The Curmudgeon


Saturday, September 14, 2013

The Cause of Most Oil Pollution in the Niger Delta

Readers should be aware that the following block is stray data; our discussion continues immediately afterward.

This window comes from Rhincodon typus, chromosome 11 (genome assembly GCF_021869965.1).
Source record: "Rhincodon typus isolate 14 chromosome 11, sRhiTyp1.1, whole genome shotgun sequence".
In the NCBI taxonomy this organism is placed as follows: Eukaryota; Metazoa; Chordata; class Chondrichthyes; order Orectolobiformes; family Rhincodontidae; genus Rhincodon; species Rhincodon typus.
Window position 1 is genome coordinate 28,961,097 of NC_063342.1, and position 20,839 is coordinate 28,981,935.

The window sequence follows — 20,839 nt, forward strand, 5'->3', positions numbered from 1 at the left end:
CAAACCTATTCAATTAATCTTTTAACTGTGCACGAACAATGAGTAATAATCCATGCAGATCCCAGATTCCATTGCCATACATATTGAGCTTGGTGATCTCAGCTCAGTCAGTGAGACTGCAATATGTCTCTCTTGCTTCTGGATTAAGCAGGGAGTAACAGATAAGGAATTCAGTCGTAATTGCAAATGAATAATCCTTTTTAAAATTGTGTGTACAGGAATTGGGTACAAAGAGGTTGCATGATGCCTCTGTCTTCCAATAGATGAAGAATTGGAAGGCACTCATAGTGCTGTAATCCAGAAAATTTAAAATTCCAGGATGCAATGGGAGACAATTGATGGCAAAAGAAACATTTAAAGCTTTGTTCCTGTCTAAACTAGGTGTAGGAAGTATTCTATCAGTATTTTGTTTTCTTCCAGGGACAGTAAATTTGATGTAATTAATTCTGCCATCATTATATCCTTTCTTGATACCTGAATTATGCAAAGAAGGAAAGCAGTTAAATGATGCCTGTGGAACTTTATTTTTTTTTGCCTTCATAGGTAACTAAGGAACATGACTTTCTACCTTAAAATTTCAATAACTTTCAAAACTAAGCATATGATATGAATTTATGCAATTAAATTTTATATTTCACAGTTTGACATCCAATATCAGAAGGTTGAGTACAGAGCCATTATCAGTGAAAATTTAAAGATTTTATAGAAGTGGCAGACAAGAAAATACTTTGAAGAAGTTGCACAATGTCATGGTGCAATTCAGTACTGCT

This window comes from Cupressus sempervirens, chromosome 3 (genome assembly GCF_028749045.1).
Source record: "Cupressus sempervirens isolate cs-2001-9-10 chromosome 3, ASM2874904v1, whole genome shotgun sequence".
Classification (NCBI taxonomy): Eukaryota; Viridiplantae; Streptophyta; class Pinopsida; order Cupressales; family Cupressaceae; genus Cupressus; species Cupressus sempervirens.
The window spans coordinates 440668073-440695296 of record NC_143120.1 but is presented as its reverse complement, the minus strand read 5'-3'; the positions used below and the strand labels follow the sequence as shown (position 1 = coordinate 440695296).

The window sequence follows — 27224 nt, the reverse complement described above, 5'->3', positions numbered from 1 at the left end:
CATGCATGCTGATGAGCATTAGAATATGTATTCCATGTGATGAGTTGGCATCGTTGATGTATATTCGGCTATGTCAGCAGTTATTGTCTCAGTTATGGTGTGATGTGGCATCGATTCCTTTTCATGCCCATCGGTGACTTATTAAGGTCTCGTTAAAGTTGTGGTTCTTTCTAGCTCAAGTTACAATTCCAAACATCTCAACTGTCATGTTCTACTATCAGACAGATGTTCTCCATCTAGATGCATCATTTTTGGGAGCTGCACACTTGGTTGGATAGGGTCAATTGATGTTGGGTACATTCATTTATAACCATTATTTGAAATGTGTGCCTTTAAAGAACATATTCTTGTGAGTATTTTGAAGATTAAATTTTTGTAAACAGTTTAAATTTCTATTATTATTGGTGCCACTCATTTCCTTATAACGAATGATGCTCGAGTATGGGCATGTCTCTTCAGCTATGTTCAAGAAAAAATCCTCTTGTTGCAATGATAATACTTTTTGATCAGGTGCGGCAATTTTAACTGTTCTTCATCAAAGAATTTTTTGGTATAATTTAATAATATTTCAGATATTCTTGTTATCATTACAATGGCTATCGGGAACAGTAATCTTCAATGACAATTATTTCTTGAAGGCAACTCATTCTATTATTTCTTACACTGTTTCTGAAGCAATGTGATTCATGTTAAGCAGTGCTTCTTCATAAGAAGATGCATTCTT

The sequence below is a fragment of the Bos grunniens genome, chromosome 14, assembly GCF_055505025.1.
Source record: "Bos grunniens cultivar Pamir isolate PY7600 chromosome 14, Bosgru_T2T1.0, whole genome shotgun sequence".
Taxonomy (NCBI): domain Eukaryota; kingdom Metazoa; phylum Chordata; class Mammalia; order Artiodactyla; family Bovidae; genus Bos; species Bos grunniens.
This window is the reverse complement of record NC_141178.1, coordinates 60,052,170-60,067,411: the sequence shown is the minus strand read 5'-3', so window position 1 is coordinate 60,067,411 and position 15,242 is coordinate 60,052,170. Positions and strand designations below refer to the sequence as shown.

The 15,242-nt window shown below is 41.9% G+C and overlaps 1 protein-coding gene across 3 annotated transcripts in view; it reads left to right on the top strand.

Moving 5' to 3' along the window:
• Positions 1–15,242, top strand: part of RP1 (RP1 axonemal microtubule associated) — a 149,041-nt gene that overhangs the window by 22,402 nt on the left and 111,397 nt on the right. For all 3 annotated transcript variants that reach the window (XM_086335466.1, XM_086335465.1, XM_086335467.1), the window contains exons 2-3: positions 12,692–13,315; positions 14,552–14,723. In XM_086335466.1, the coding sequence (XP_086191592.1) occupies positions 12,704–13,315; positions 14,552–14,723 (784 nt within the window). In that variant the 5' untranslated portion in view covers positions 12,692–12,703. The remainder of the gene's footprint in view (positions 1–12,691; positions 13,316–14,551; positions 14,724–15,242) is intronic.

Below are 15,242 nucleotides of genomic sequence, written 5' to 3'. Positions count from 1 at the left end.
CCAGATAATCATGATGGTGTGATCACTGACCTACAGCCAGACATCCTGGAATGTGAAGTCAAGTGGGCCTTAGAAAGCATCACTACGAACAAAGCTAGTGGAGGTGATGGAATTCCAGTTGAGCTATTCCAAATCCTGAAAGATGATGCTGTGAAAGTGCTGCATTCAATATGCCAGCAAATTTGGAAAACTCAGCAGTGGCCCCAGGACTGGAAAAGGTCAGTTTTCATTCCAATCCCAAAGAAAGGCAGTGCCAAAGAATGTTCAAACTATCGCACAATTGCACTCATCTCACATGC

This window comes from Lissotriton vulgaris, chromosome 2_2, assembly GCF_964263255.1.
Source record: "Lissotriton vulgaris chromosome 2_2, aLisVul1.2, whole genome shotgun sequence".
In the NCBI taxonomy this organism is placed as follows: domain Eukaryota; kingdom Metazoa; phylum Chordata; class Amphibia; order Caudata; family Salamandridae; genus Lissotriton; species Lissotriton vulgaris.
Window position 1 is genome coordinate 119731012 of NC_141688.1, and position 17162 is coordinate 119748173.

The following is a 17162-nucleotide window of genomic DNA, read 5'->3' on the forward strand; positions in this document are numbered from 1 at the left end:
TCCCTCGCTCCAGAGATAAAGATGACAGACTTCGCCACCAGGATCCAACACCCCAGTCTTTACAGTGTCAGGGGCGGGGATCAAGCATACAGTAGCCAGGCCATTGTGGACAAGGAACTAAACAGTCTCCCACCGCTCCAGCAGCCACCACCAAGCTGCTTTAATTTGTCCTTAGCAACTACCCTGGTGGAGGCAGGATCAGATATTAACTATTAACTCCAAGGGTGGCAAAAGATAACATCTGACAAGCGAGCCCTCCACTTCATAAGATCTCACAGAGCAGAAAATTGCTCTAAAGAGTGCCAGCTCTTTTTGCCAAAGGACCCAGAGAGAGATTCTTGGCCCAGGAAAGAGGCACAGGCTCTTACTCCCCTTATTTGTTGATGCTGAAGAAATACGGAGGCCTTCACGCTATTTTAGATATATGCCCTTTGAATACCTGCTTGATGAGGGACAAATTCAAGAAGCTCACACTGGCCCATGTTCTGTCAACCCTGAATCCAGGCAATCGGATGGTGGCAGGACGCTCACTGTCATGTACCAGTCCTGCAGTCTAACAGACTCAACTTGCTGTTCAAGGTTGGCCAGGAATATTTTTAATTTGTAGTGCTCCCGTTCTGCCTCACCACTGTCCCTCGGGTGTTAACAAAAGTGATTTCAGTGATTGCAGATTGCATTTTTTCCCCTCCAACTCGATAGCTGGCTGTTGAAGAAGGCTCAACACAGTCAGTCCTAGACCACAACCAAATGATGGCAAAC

Another oil company is being persecuted by locals over a little mistake that could happen to anyone. In 2008, Shell's trans-Niger pipeline burst twice within a few months, and eleven thousand fishermen lost their livelihoods; although, on the positive side, Shell remains the largest firm on the London stock exchange. As befits mere Nigerians, the original compensation offer was £4000 for the entire community; this was later raised to thirty million, or about £11,000 for each affected non-shareholder. This amounts to two or three years' earnings; which is remarkably generous considering that the affected area has already been ruined for five and may take a quarter of a century to recover; nevertheless, the natives remain restless and the matter is now likely to be settled in court. Shell has said that it will condescend to start cleaning up the mess once local communities stop interfering, and has issued a stern call for "the cessation of oil theft and illegal refining in the area, which reimpacts the environment and remains the cause of most oil pollution in the Niger delta", the impact of the burst pipeline being apparently negligible. When the oil companies are eventually allowed to exploit Ecuador's Yasuní national park, it is to be hoped that the natives will show a bit more responsibility.


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